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NPJ Prim Care Respir Med. 2018 Feb 21;28(1):7. doi: 10.1038/s41533-018-0074-x.

The association of aspirin use with severity of acute exacerbation of chronic obstructive pulmonary disease: a retrospective cohort study.

Author information

1
Department of Emergency Medicine, Massachusetts General Hospital, 125 Nashua Street, Suite 920, Boston, MA, 02114, USA. tag695@mail.harvard.edu.
2
Department of Emergency Medicine, Massachusetts General Hospital, 125 Nashua Street, Suite 920, Boston, MA, 02114, USA.

Abstract

Little is known about the effect of long-term aspirin use on acute severity of COPD. We hypothesized that, in patients hospitalized for acute exacerbation of COPD (AECOPD), long-term aspirin use is associated with lower risks of disease severity (in-hospital death, mechanical ventilation use, and hospital length-of-stay). We conducted a retrospective cohort study using large population-based data from 2012 through 2013. Among 206,686 patients (aged ≥40 years) hospitalized for AECOPD, aspirin users had lower in-hospital mortality (1.0 vs. 1.4%; OR 0.60 [95% CI 0.50-0.72]; P < 0.001) and lower risk of invasive mechanical ventilation use (1.7 vs. 2.6%; OR 0.64 [95% CI 0.55-0.73]; P < 0.001) compared to non-users, while there was no significant difference in risks of non-invasive positive pressure ventilation use. Length-of-stay was shorter in aspirin users compared to non-users (P < 0.001). In sum, in patients with AECOPD, aspirin use was associated with lower rates of in-hospital mortality and invasive mechanical ventilation use, and shorter length-of-stay.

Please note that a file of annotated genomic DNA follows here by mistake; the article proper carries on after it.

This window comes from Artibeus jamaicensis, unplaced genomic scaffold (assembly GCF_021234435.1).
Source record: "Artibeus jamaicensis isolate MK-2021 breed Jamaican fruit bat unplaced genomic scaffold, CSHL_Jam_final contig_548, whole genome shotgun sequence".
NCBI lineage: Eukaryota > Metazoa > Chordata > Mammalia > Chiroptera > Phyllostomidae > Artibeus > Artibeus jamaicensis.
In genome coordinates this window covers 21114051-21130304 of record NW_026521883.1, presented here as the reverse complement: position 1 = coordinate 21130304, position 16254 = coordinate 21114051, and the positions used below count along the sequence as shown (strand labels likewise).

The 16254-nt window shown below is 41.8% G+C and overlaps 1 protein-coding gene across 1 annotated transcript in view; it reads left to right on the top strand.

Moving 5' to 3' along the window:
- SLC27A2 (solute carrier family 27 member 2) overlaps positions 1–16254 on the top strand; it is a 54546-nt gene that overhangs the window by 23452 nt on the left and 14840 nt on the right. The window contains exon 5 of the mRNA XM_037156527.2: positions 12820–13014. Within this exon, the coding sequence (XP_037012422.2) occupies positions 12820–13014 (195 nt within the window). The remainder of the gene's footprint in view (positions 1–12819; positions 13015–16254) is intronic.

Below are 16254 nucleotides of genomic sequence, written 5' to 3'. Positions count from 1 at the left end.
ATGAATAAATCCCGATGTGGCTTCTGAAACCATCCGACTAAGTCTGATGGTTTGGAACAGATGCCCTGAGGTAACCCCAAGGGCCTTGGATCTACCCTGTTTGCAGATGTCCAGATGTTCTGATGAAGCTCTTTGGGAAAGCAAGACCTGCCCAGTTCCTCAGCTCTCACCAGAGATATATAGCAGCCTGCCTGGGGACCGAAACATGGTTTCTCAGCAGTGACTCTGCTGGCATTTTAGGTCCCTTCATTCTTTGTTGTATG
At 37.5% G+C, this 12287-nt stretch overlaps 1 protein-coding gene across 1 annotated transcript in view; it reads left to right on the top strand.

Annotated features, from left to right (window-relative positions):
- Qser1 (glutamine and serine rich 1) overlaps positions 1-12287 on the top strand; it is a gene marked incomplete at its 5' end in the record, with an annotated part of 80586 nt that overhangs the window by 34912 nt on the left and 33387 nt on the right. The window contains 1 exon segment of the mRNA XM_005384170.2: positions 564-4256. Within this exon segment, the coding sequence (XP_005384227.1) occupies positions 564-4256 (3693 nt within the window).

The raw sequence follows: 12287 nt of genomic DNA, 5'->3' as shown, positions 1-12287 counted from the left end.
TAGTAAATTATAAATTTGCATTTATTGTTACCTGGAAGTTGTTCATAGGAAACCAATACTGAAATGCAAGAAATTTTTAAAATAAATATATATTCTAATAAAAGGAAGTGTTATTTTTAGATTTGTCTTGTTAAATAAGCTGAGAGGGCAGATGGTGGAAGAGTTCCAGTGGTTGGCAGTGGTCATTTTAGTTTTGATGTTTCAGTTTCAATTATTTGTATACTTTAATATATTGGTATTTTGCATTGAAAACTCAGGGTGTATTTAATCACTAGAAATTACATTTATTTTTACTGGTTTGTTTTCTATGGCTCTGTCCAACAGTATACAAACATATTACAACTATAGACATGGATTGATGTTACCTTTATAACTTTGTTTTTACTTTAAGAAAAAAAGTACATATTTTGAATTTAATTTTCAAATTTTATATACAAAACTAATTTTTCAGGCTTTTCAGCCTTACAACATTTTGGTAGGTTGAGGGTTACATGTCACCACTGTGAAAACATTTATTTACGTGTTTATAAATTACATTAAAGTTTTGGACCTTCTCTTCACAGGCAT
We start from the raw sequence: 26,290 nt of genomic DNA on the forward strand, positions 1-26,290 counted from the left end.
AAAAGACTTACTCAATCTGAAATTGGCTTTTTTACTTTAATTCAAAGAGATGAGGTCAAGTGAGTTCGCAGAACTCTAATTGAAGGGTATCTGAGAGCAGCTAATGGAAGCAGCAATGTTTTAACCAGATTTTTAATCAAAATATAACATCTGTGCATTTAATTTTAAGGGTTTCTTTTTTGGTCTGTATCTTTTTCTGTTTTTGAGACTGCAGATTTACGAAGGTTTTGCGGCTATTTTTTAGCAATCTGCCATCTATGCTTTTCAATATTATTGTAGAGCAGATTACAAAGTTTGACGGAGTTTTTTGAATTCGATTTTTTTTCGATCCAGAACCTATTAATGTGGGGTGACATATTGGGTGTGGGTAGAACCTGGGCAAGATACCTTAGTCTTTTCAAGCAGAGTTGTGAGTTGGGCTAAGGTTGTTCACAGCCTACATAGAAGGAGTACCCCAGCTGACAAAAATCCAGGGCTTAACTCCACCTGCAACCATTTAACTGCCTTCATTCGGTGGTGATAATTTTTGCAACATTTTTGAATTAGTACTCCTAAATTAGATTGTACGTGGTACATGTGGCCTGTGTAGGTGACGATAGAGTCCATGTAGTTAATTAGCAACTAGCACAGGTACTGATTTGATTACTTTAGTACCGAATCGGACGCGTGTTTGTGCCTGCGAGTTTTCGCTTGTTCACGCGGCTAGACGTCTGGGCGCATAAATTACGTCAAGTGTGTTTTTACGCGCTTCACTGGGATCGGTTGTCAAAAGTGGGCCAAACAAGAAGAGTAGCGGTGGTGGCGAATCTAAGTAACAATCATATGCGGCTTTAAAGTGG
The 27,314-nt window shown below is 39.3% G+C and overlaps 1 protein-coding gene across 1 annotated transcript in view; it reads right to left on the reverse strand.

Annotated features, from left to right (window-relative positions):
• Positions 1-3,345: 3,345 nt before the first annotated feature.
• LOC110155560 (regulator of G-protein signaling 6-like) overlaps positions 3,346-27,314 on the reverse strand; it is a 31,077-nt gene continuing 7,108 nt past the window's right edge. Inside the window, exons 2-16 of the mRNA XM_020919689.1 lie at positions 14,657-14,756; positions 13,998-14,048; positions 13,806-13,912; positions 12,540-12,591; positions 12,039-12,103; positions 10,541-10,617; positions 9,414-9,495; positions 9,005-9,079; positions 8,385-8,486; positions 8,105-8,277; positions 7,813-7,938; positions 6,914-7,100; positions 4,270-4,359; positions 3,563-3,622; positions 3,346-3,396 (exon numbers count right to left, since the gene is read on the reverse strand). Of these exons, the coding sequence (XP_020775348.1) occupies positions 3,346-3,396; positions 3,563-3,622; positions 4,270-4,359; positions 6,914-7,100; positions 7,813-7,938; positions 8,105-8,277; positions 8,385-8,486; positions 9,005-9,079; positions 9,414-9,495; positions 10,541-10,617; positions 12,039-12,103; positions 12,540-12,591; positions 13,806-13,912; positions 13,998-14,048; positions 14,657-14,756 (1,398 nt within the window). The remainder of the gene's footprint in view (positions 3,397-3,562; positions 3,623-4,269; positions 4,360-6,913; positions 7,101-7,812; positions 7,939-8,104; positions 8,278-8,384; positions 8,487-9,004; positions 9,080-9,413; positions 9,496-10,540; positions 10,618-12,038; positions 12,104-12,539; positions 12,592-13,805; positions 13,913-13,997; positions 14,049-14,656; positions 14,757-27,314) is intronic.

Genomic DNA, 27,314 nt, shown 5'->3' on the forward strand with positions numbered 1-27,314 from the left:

PMID:
29467461
PMCID:
PMC5821863
DOI:
10.1038/s41533-018-0074-x
[Indexed for MEDLINE]
Free PMC Article

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